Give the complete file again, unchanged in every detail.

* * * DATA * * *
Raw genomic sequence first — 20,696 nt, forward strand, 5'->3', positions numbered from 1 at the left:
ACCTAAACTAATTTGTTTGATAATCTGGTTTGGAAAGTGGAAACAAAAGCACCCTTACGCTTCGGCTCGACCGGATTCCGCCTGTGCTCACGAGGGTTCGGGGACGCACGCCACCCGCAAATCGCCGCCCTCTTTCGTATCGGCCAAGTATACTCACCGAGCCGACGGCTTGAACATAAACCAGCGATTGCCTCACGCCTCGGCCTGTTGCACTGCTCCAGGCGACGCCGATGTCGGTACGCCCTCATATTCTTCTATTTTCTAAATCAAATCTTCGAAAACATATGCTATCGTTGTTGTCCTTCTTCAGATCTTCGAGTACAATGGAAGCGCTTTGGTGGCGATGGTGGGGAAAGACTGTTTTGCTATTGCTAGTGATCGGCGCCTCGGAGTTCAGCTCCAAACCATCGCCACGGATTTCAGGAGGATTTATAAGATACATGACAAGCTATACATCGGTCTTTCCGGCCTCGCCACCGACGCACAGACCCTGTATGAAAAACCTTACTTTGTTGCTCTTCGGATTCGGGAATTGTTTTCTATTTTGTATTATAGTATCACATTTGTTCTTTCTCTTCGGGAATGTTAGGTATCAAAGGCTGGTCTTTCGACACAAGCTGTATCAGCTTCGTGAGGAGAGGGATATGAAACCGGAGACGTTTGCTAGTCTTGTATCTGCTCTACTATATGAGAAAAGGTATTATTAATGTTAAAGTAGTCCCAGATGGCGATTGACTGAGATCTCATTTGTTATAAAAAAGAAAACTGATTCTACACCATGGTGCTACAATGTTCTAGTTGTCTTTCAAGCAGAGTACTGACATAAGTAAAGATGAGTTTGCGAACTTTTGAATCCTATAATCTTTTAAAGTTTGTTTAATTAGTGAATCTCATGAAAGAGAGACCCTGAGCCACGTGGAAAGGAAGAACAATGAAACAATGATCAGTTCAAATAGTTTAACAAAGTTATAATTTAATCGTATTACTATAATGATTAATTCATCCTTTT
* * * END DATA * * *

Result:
Raw genomic sequence first — 20,696 nt, forward strand, 5'->3', positions numbered from 1 at the left:
ACCTAAACTAATTTGTTTGATAATCTGGTTTGGAAAGTGGAAACAAAAGCACCCTTACGCTTCGGCTCGACCGGATTCCGCCTGTGCTCACGAGGGTTCGGGGACGCACGCCACCCGCAAATCGCCGCCCTCTTTCGTATCGGCCAAGTATACTCACCGAGCCGACGGCTTGAACATAAACCAGCGATTGCCTCACGCCTCGGCCTGTTGCACTGCTCCAGGCGACGCCGATGTCGGTACGCCCTCATATTCTTCTATTTTCTAAATCAAATCTTCGAAAACATATGCTATCGTTGTTGTCCTTCTTCAGATCTTCGAGTACAATGGAAGCGCTTTGGTGGCGATGGTGGGGAAAGACTGTTTTGCTATTGCTAGTGATCGGCGCCTCGGAGTTCAGCTCCAAACCATCGCCACGGATTTCAGGAGGATTTATAAGATACATGACAAGCTATACATCGGTCTTTCCGGCCTCGCCACCGACGCACAGACCCTGTATGAAAAACCTTACTTTGTTGCTCTTCGGATTCGGGAATTGTTTTCTATTTTGTATTATAGTATCACATTTGTTCTTTCTCTTCGGGAATGTTAGGTATCAAAGGCTGGTCTTTCGACACAAGCTGTATCAGCTTCGTGAGGAGAGGGATATGAAACCGGAGACGTTTGCTAGTCTTGTATCTGCTCTACTATATGAGAAAAGGTATTATTAATGTTAAAGTAGTCCCAGATGGCGATTGACTGAGATCTCATTTGTTATAAAAAAGAAAACTGATTCTACACCATGGTGCTACAATGTTCTAGTTGTCTTTCAAGCAGAGTACTGACATAAGTAAAGATGAGTTTGCGAACTTTTGAATCCTATAATCTTTTAAAGTTTGTTTAATTAGTGAATCTCATGAAAGAGAGACCCTGAGCCACGTGGAAAGGAAGAACAATGAAACAATGATCAGTTCAAATAGTTTAACAAAGTTATAATTTAATCGTATTACTATAATGATTAATTCATCCTTTT